11 July 2013

Left us wanting more

The College Board decided to change the AP Chemistry curriculum and exam.  The entire course is shifting toward specific Learning Objectives and guided-inquiry lab activities.  The exam has fewer questions which require more application of knowledge than pure recall, and emphasizes students analyzing pictures and word expressions for chemical processes.  The whole shift is actually really exciting and will fit very much into the philosophy I have for my classes.

In order to get better prepared for this paradigm shift, I registered for an AP Summer Institute (APSI) at Rutgers University, which happens to be 4 miles from my home.  This will be my 9th year teaching AP Chemistry and my scores are primarily 3 or above so I was looking for three things: a better understanding of how the exam was structured, how to incorporate these 16 labs College Board wants us to use, and how to get my students' scores to the next level (3s turned to 4s, etc.).  What I got was something very, very different.

I was originally writing this post as a way to get my thoughts in order before I send a disgruntled email to Rutgers and the College Board about the lack of preparation this APSI provided.  Then I remembered my goal here: to flip the way I see the world.

Now, there is no way I can put a positive spin on this experience.  There was a tremendous amount of time where I was not engaged in the learning which meant I could better reflect on learning that occurs in the classroom.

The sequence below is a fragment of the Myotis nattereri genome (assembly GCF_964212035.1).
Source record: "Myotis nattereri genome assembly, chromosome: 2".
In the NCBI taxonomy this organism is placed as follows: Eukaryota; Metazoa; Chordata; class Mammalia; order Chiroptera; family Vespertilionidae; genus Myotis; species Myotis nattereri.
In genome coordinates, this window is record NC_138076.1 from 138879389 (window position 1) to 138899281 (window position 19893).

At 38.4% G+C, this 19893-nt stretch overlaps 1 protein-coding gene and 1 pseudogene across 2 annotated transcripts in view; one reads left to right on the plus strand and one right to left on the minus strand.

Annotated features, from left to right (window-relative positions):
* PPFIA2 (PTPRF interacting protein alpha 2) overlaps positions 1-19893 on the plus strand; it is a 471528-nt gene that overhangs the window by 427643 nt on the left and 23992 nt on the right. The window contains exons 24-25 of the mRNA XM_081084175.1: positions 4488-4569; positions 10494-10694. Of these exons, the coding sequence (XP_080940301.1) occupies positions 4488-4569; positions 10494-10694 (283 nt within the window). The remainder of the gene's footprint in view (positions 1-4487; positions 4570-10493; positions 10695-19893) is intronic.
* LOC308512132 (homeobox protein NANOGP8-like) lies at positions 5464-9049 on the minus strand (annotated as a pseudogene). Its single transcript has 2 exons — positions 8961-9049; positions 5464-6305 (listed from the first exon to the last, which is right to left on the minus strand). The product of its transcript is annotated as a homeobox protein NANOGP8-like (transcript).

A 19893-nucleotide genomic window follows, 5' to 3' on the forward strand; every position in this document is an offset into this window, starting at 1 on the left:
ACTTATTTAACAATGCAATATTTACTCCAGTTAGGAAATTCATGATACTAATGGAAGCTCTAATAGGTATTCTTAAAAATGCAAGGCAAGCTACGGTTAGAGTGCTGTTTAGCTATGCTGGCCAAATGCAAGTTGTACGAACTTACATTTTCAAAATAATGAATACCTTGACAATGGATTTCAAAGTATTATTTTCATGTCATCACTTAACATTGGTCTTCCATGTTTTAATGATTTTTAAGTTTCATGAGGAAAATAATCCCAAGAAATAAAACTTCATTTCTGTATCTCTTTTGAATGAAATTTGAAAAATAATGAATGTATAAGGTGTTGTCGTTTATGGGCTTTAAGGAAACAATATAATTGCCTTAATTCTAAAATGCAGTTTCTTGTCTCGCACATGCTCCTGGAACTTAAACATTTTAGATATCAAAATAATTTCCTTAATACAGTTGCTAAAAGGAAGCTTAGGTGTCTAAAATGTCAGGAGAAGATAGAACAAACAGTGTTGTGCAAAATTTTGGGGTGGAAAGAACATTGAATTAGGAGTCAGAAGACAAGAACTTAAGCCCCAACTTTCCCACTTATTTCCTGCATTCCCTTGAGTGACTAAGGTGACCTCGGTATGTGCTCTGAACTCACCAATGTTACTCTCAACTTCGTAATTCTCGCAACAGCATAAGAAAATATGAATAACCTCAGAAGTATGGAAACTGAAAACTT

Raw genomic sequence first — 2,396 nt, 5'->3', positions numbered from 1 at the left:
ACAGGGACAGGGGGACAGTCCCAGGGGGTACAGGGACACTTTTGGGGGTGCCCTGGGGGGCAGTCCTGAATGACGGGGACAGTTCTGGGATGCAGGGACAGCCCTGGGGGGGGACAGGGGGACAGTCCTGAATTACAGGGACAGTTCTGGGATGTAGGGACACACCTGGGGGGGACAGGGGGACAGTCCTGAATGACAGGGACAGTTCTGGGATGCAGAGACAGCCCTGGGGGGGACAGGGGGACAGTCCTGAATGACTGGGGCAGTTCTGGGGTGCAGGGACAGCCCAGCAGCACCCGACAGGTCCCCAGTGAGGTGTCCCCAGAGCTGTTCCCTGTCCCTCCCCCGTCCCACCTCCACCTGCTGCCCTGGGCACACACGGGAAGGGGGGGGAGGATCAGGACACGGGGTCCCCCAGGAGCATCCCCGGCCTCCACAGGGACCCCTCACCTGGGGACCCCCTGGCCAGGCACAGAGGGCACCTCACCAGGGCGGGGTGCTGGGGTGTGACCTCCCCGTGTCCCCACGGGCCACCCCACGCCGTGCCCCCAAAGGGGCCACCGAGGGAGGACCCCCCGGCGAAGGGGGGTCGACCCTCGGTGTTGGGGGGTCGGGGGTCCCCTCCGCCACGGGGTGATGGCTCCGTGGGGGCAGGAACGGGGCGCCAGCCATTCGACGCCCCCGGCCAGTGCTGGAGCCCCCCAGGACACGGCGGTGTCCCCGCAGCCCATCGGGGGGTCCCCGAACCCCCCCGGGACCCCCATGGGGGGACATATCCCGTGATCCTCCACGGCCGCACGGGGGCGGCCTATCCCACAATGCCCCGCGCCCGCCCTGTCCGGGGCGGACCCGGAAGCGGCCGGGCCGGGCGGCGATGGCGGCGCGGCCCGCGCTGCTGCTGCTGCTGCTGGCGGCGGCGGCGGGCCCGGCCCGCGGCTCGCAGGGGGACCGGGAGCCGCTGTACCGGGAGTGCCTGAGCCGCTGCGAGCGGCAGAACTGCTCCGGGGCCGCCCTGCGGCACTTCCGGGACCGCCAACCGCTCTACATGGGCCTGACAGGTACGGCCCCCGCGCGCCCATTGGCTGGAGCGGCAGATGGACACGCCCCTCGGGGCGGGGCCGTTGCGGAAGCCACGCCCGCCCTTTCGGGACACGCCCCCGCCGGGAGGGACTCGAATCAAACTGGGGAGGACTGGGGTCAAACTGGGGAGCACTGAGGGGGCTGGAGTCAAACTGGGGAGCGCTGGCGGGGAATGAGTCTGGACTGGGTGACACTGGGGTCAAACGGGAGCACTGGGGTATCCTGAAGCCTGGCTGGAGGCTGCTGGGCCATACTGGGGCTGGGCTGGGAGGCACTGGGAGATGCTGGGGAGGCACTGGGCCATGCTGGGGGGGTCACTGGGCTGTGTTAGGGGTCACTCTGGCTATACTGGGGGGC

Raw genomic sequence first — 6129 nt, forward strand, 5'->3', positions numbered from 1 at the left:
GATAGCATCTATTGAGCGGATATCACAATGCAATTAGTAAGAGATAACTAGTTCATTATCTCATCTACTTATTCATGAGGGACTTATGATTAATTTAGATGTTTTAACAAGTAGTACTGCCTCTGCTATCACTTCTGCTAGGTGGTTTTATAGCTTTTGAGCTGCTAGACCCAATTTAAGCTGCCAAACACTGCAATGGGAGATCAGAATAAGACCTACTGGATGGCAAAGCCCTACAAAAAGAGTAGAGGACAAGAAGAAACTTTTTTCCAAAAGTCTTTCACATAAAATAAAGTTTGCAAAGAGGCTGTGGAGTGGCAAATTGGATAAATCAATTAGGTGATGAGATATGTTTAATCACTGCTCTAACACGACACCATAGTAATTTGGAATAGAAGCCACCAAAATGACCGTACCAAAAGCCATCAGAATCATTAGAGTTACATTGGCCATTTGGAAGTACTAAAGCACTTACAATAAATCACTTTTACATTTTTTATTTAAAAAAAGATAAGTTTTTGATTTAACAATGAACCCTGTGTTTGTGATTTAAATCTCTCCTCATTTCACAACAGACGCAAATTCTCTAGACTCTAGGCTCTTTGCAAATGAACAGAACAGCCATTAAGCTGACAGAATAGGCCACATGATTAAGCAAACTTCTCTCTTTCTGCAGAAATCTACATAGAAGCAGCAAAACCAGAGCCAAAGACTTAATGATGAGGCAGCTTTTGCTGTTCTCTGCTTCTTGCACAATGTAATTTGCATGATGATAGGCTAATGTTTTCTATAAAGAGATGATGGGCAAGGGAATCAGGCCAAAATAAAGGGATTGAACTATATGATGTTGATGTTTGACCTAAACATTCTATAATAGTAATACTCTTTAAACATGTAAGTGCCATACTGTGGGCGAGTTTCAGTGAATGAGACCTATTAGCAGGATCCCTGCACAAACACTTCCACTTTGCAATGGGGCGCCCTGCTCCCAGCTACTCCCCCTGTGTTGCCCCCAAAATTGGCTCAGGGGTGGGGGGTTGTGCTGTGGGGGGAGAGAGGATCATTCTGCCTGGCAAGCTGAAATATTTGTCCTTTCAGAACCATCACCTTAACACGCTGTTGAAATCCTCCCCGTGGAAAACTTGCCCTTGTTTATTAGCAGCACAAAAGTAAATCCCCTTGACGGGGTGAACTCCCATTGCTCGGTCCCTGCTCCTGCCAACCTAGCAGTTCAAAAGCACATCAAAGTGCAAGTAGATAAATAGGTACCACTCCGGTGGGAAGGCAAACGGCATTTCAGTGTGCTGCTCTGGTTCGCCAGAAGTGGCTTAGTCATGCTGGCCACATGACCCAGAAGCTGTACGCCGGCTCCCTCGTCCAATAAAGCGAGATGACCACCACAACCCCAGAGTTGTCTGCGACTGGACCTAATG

1. Lecture really doesn't cut it anymore.  It doesn't matter how amazing and entertaining you are, today's learners have far too many other things going on in their brain to listen to long lectures.  There are distractions on their phones, computers, lives that are keeping them from devoting the amount of energy toward focusing on learning your content.  There needs to be engagement of the learners.  This may mean small group discussion, organized large group discussion, hands-on activities, analysis of a reading passage.  Really anything that gets the brain actively involved is important.  While I was taught in a time where you could get away with lecturing for 45-60 minutes (and it happened often) today's brains are used to multiple stimuli.   They also have an unbelievable ability to multi-task and teachers need to remember that just because someone isn't paying attention, doesn't mean they aren't listening.
  2. Differentiation is extremely important.  It doesn't matter if it is the main lesson for the day or the lab activity that you are about to complete as a class, if you have students who are advanced and want to move forward without you, don't hold them back.  The teacher used to be the authority in the classroom and students were told to respect the teacher no matter what.  Now, you have to earn that respect on a daily basis.  Unfortunately, that's not the hard part.  The hard part is when the teacher has to re-earn that respect after it is lost by saying/doing something that offends the students.
  3. Remember that no matter what you are teaching every student, every day.  It doesn't matter if the student asked the question or not, if the person is on the right side or left, front or back, or if the person is even in the classroom.
  4. Students need to be respectful of each other as well as the teacher.  Students can't be disrespectful of the learning of others.  But, those who feel disrespected cannot be rude is return.  You need to speak up about what is happening and the teacher needs to regain control of the learning atmosphere.
School needs to change. I wish I had the exact recipe to make that happen, but things definitely need to be different.  But, I can only do so much.  I fell more importantly that I need my students to want the change, embrace the change, and help me make the change too.